The disposition of a misdemeanor charge of unlawful entry filed earlier this month against the head of the Capital Area Gay and Lesbian Chamber of Commerce is under negotiation between prosecutors and the defense attorney, according to D.C. Superior Court records.
The records show the two parties in the case agreed at a Nov. 20 status hearing to “a brief continuance to further negotiate” the outcome of the charge against Mark Guenther, 42, who has served as executive director of CAGLCC for more than two years.
News of Guenther’s arrest on Nov. 7 on the unlawful entry charge was first reported by LGBTQ Nation.
According to a D.C. police arrest affidavit, Guenther allegedly entered a male neighbor’s apartment at 3 a.m. on Oct. 26 without permission.
“The complainant awoke at 0300 hours to find the defendant standing over him at his bedside,” the affidavit says. “The complainant yelled at the defendant, asked him what he was doing, and told him to get out of his apartment,” it says.
The affidavit says Guenther fled the second floor apartment through the front door and the complainant heard him close the door to his own apartment, which is located across the hall in an apartment building on the 1400 block of Chapin Street, N.W.
It says the complainant told authorities Guenther sent him an email at 9:42 a.m. that same day admitting to entering the complainant’s apartment and apologizing for doing so.
Court records show Guenther pleaded not guilty to the unlawful entry charge at an arraignment on Nov. 7, two days after the complainant identified Guenther to police from a photo presented to him by a police investigator.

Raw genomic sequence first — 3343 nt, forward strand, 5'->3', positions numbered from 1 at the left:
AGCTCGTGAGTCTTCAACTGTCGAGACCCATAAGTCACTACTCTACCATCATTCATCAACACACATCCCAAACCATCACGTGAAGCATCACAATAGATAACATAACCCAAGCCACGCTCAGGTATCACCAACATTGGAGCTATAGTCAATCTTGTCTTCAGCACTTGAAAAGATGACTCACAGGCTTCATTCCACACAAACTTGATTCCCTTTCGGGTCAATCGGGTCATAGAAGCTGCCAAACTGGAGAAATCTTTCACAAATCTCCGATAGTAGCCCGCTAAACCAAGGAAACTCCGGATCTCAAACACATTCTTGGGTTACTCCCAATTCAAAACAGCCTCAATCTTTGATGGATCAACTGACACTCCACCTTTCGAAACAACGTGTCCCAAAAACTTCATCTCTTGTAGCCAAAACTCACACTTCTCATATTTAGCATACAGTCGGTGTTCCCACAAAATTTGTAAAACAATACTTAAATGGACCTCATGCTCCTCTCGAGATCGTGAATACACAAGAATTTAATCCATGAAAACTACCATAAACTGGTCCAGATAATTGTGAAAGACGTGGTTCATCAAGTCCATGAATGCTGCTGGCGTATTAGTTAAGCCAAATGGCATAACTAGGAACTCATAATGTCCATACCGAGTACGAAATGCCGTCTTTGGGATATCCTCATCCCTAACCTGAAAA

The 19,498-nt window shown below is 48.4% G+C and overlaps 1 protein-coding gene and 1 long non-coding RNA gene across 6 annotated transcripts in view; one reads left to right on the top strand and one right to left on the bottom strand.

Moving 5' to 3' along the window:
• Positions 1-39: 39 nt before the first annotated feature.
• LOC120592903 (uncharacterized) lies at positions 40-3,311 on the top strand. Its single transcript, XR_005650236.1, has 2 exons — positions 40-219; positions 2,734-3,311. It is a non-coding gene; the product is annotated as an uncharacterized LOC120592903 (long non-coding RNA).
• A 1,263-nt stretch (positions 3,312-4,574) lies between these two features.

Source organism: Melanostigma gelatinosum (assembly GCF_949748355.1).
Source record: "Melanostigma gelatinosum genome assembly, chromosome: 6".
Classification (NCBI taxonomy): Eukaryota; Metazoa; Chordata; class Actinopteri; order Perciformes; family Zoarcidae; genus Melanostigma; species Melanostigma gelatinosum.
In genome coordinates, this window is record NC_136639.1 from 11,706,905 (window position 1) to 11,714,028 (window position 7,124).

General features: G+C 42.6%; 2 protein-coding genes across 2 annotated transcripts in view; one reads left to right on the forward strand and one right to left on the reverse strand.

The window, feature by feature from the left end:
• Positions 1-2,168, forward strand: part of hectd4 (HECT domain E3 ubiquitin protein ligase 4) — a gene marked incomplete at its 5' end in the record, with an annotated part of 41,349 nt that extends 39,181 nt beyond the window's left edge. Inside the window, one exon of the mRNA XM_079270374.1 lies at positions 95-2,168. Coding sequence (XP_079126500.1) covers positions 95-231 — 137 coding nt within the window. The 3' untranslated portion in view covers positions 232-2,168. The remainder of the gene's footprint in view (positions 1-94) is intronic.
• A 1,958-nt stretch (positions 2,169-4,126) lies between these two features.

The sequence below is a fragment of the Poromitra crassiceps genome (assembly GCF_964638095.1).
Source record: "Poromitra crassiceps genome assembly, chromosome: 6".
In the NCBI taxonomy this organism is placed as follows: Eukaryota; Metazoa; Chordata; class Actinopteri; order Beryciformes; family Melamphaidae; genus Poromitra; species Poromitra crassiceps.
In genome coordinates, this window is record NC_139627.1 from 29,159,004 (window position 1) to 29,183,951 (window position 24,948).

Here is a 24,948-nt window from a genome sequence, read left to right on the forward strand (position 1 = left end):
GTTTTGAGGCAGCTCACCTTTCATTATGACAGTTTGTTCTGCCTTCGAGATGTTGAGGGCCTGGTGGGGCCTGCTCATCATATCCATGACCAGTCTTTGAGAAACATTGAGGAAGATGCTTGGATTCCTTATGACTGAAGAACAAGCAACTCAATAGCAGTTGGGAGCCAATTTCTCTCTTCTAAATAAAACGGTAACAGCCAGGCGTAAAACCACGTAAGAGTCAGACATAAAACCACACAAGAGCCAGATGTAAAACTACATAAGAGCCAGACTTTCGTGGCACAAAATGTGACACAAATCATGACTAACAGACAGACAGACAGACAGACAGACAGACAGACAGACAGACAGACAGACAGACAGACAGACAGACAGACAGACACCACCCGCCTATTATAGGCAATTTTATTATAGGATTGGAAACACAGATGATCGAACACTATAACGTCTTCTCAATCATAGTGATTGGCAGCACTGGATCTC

Superior Court Judge Marisa Demeo released Guenther on his own recognizance and issued a stay-away order prohibiting him from engaging in “threatening, abusive, harassing, or stalking behavior toward” the complainant, court records state. The judge scheduled another status hearing for Dec. 13.
Under D.C. law, a conviction for a misdemeanor charge of unlawful entry could result in a maximum sentence of up to 180 days in jail or a fine up to $1,000. There is no required minimum sentence for the offense, allowing judges to hand down a sentence of probation with no jail time or fine.
None of the public court or police records say how Guenther gained entry into the complainant’s apartment or how he obtained his email address. The public records make no mention of a forced entry.
“The complainant reported he has seen the defendant on a weekly basis for over a year as they reside in the same apartment complex,” the affidavit says.
Court observers say negotiations between prosecutors and defense attorneys in criminal cases are usually over a plea bargain offer made by prosecutors. Such an offer usually, but not always, involves a promise to lower the charge or a promise to ask the judge for a more lenient sentence in exchange for a guilty plea.
Guenther, the complainant, and the United States Attorney’s office, which is prosecuting the case, have declined to comment on the case.
Guenther’s attorney, Meaghan Hearn of Ackerman Brown, said Guenther would not be issuing any statements at this time. Ernesto Santalla, president of CAGLCC, declined to comment on specifics of the case.
“The Executive Director of CAGLCC serves at the pleasure of the Board of Directors,” he said. Santalla added that CAGLCC has no internal policy that calls for the executive director’s dismissal in the event of a misdemeanor conviction.
The National Gay and Lesbian Chamber of Commerce named CAGLCC as the winner of its 2012 Chamber of the Year Award and Guenther accepted the award at the group’s annual Washington dinner earlier this month.